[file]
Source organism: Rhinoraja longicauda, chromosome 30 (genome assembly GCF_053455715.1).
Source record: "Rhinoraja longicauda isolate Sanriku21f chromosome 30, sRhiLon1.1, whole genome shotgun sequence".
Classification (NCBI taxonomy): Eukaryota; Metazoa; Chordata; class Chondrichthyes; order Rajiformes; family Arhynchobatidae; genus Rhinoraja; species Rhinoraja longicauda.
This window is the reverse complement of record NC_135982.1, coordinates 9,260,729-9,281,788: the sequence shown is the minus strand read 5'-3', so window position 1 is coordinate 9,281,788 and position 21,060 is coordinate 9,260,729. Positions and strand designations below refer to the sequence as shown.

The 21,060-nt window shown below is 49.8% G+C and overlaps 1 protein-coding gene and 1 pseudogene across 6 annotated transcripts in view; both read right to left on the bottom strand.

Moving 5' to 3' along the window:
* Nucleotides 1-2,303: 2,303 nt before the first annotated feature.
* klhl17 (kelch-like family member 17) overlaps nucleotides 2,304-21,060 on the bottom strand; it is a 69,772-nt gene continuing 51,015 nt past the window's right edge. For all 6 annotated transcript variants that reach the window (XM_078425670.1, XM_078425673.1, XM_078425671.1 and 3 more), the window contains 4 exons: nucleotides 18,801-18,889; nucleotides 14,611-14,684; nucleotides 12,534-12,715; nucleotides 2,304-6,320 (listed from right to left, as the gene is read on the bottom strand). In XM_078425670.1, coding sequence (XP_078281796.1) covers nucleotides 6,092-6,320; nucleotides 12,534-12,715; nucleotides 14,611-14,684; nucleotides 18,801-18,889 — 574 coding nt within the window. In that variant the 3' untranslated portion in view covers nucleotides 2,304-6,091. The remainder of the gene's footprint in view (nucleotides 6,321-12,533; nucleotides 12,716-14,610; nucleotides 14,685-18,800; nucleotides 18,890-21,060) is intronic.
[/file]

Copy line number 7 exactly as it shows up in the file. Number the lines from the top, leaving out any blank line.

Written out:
* Nucleotides 1-2,303: 2,303 nt before the first annotated feature.